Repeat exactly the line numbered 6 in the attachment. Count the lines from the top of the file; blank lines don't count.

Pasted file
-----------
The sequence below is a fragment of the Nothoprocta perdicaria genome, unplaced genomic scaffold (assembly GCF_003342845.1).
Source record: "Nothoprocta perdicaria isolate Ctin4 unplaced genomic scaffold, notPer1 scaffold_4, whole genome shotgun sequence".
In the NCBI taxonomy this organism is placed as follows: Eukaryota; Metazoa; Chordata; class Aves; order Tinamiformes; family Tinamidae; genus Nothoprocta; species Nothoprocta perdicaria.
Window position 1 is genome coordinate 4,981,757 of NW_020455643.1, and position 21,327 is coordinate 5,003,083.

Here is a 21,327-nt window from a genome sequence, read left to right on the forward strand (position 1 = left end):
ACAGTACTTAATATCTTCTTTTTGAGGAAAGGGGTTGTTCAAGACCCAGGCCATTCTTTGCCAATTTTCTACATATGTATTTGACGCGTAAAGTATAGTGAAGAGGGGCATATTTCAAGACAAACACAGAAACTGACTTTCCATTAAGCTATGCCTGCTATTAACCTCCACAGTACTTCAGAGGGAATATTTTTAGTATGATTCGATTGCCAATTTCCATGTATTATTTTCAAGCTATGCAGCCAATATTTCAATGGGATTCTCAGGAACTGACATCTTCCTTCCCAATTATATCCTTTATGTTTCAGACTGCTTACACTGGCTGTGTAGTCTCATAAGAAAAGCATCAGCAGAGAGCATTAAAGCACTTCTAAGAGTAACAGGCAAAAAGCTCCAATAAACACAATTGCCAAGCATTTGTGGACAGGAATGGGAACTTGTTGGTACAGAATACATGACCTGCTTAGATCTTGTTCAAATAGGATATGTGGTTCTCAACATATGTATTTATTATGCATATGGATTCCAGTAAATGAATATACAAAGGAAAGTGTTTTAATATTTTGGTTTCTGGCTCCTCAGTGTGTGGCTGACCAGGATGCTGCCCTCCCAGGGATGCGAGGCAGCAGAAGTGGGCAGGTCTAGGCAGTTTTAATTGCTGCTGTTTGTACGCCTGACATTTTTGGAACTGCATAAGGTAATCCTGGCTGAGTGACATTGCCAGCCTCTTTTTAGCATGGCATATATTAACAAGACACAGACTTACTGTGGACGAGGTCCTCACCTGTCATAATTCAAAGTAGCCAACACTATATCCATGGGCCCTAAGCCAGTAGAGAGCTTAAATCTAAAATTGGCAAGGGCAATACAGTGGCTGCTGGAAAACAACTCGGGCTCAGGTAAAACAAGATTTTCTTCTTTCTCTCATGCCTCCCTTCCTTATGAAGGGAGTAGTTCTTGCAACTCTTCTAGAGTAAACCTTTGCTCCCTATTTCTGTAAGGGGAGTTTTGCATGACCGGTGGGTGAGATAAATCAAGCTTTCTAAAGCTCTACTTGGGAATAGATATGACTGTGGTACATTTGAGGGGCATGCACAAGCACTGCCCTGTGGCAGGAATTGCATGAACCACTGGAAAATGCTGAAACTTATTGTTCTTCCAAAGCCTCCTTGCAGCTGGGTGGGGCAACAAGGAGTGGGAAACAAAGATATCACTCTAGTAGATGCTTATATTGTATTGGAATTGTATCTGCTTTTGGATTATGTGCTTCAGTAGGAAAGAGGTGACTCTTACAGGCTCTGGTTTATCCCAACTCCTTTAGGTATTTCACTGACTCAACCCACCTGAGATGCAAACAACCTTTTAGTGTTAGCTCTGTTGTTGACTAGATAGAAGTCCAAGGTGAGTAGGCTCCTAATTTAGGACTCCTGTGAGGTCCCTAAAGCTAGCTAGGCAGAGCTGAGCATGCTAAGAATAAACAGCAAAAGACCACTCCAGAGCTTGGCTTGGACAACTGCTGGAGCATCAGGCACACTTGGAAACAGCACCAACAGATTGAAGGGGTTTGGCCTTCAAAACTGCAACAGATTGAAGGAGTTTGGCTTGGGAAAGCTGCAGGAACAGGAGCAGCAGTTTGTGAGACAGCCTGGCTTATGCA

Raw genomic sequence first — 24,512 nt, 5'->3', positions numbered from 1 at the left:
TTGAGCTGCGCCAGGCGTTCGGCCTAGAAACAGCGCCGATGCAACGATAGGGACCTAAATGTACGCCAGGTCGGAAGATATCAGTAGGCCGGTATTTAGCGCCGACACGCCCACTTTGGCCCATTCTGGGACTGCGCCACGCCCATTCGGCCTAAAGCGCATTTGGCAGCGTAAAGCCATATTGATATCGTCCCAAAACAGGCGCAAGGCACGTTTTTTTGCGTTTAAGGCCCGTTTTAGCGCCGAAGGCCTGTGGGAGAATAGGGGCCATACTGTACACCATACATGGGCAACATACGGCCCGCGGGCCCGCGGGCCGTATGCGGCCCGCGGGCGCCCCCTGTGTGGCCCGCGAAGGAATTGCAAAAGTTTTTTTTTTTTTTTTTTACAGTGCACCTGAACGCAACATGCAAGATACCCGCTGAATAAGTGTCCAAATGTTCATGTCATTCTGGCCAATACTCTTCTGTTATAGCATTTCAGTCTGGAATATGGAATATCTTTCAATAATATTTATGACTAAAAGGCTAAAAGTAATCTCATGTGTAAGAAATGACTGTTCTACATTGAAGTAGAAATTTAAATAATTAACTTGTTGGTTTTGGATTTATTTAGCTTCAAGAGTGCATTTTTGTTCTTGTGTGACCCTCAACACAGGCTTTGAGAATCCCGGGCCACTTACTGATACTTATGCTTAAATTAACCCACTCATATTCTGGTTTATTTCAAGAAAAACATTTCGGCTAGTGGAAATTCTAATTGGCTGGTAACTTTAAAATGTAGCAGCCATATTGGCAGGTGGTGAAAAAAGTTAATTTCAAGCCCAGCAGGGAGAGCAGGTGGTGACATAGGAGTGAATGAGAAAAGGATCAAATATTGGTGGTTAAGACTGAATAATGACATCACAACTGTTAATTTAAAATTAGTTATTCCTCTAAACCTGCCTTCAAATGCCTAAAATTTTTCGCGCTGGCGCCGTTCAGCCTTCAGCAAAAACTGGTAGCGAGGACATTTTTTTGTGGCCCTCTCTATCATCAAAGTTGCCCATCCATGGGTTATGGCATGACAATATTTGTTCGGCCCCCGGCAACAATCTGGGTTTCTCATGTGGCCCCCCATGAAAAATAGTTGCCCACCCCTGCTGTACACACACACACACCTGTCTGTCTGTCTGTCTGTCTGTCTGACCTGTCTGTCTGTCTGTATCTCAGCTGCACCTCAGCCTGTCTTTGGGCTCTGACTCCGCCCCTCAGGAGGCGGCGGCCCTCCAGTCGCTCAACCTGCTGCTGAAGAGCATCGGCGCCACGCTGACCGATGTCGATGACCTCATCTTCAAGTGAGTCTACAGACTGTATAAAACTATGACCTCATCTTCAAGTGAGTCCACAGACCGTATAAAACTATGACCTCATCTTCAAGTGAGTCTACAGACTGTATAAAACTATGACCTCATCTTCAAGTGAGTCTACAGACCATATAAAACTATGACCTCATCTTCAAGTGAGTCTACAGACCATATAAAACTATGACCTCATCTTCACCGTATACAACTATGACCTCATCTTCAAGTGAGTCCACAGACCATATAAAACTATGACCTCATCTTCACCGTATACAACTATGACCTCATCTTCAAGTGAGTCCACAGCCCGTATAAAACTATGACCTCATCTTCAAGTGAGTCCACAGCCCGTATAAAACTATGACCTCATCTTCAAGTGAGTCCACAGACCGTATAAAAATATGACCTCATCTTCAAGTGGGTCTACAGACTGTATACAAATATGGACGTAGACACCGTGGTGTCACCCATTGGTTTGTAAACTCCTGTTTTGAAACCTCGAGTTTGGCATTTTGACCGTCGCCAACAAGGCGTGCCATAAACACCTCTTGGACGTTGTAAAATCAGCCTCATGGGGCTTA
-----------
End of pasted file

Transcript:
ACAGTACTTAATATCTTCTTTTTGAGGAAAGGGGTTGTTCAAGACCCAGGCCATTCTTTGCCAATTTTCTACATATGTATTTGACGCGTAAAGTATAGTGAAGAGGGGCATATTTCAAGACAAACACAGAAACTGACTTTCCATTAAGCTATGCCTGCTATTAACCTCCACAGTACTTCAGAGGGAATATTTTTAGTATGATTCGATTGCCAATTTCCATGTATTATTTTCAAGCTATGCAGCCAATATTTCAATGGGATTCTCAGGAACTGACATCTTCCTTCCCAATTATATCCTTTATGTTTCAGACTGCTTACACTGGCTGTGTAGTCTCATAAGAAAAGCATCAGCAGAGAGCATTAAAGCACTTCTAAGAGTAACAGGCAAAAAGCTCCAATAAACACAATTGCCAAGCATTTGTGGACAGGAATGGGAACTTGTTGGTACAGAATACATGACCTGCTTAGATCTTGTTCAAATAGGATATGTGGTTCTCAACATATGTATTTATTATGCATATGGATTCCAGTAAATGAATATACAAAGGAAAGTGTTTTAATATTTTGGTTTCTGGCTCCTCAGTGTGTGGCTGACCAGGATGCTGCCCTCCCAGGGATGCGAGGCAGCAGAAGTGGGCAGGTCTAGGCAGTTTTAATTGCTGCTGTTTGTACGCCTGACATTTTTGGAACTGCATAAGGTAATCCTGGCTGAGTGACATTGCCAGCCTCTTTTTAGCATGGCATATATTAACAAGACACAGACTTACTGTGGACGAGGTCCTCACCTGTCATAATTCAAAGTAGCCAACACTATATCCATGGGCCCTAAGCCAGTAGAGAGCTTAAATCTAAAATTGGCAAGGGCAATACAGTGGCTGCTGGAAAACAACTCGGGCTCAGGTAAAACAAGATTTTCTTCTTTCTCTCATGCCTCCCTTCCTTATGAAGGGAGTAGTTCTTGCAACTCTTCTAGAGTAAACCTTTGCTCCCTATTTCTGTAAGGGGAGTTTTGCATGACCGGTGGGTGAGATAAATCAAGCTTTCTAAAGCTCTACTTGGGAATAGATATGACTGTGGTACATTTGAGGGGCATGCACAAGCACTGCCCTGTGGCAGGAATTGCATGAACCACTGGAAAATGCTGAAACTTATTGTTCTTCCAAAGCCTCCTTGCAGCTGGGTGGGGCAACAAGGAGTGGGAAACAAAGATATCACTCTAGTAGATGCTTATATTGTATTGGAATTGTATCTGCTTTTGGATTATGTGCTTCAGTAGGAAAGAGGTGACTCTTACAGGCTCTGGTTTATCCCAACTCCTTTAGGTATTTCACTGACTCAACCCACCTGAGATGCAAACAACCTTTTAGTGTTAGCTCTGTTGTTGACTAGATAGAAGTCCAAGGTGAGTAGGCTCCTAATTTAGGACTCCTGTGAGGTCCCTAAAGCTAGCTAGGCAGAGCTGAGCATGCTAAGAATAAACAGCAAAAGACCACTCCAGAGCTTGGCTTGGACAACTGCTGGAGCATCAGGCACACTTGGAAACAGCACCAACAGATTGAAGGGGTTTGGCCTTCAAAACTGCAACAGATTGAAGGAGTTTGGCTTGGGAAAGCTGCAGGAACAGGAGCAGCAGTTTGTGAGACAGCCTGGCTTATGCA